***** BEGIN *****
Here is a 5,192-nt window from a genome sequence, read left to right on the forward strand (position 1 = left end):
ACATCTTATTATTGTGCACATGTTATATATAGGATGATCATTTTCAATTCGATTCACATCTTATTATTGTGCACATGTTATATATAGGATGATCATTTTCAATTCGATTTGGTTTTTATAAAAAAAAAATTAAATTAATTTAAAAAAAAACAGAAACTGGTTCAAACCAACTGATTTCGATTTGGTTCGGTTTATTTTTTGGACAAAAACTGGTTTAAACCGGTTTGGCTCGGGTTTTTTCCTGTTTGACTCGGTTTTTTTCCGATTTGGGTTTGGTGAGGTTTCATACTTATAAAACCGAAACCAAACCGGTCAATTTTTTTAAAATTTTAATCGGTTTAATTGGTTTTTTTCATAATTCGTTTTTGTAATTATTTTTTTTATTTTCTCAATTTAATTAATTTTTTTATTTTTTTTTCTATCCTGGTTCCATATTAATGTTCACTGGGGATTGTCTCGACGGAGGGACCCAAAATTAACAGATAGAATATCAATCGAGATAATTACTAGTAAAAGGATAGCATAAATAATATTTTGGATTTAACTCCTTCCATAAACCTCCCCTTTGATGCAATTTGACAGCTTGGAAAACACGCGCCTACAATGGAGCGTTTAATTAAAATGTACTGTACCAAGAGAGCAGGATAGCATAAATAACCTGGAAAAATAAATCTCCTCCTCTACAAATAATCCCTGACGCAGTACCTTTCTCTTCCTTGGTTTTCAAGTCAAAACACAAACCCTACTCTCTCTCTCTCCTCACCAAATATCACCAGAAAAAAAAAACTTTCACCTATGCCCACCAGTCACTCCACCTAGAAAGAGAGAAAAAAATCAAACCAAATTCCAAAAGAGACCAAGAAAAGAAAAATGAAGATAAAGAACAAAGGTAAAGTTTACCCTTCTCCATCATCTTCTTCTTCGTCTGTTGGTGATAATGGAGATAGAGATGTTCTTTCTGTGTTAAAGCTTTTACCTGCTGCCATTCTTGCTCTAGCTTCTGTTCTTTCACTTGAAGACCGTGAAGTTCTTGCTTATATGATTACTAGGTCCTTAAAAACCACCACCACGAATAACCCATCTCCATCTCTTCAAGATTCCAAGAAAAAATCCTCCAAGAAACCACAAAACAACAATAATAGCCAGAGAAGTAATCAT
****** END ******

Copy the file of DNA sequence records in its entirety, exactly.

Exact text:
Here is a 5,192-nt window from a genome sequence, read left to right on the forward strand (position 1 = left end):
ACATCTTATTATTGTGCACATGTTATATATAGGATGATCATTTTCAATTCGATTCACATCTTATTATTGTGCACATGTTATATATAGGATGATCATTTTCAATTCGATTTGGTTTTTATAAAAAAAAAATTAAATTAATTTAAAAAAAAACAGAAACTGGTTCAAACCAACTGATTTCGATTTGGTTCGGTTTATTTTTTGGACAAAAACTGGTTTAAACCGGTTTGGCTCGGGTTTTTTCCTGTTTGACTCGGTTTTTTTCCGATTTGGGTTTGGTGAGGTTTCATACTTATAAAACCGAAACCAAACCGGTCAATTTTTTTAAAATTTTAATCGGTTTAATTGGTTTTTTTCATAATTCGTTTTTGTAATTATTTTTTTTATTTTCTCAATTTAATTAATTTTTTTATTTTTTTTTCTATCCTGGTTCCATATTAATGTTCACTGGGGATTGTCTCGACGGAGGGACCCAAAATTAACAGATAGAATATCAATCGAGATAATTACTAGTAAAAGGATAGCATAAATAATATTTTGGATTTAACTCCTTCCATAAACCTCCCCTTTGATGCAATTTGACAGCTTGGAAAACACGCGCCTACAATGGAGCGTTTAATTAAAATGTACTGTACCAAGAGAGCAGGATAGCATAAATAACCTGGAAAAATAAATCTCCTCCTCTACAAATAATCCCTGACGCAGTACCTTTCTCTTCCTTGGTTTTCAAGTCAAAACACAAACCCTACTCTCTCTCTCTCCTCACCAAATATCACCAGAAAAAAAAAACTTTCACCTATGCCCACCAGTCACTCCACCTAGAAAGAGAGAAAAAAATCAAACCAAATTCCAAAAGAGACCAAGAAAAGAAAAATGAAGATAAAGAACAAAGGTAAAGTTTACCCTTCTCCATCATCTTCTTCTTCGTCTGTTGGTGATAATGGAGATAGAGATGTTCTTTCTGTGTTAAAGCTTTTACCTGCTGCCATTCTTGCTCTAGCTTCTGTTCTTTCACTTGAAGACCGTGAAGTTCTTGCTTATATGATTACTAGGTCCTTAAAAACCACCACCACGAATAACCCATCTCCATCTCTTCAAGATTCCAAGAAAAAATCCTCCAAGAAACCACAAAACAACAATAATAGCCAGAGAAGTAATCAT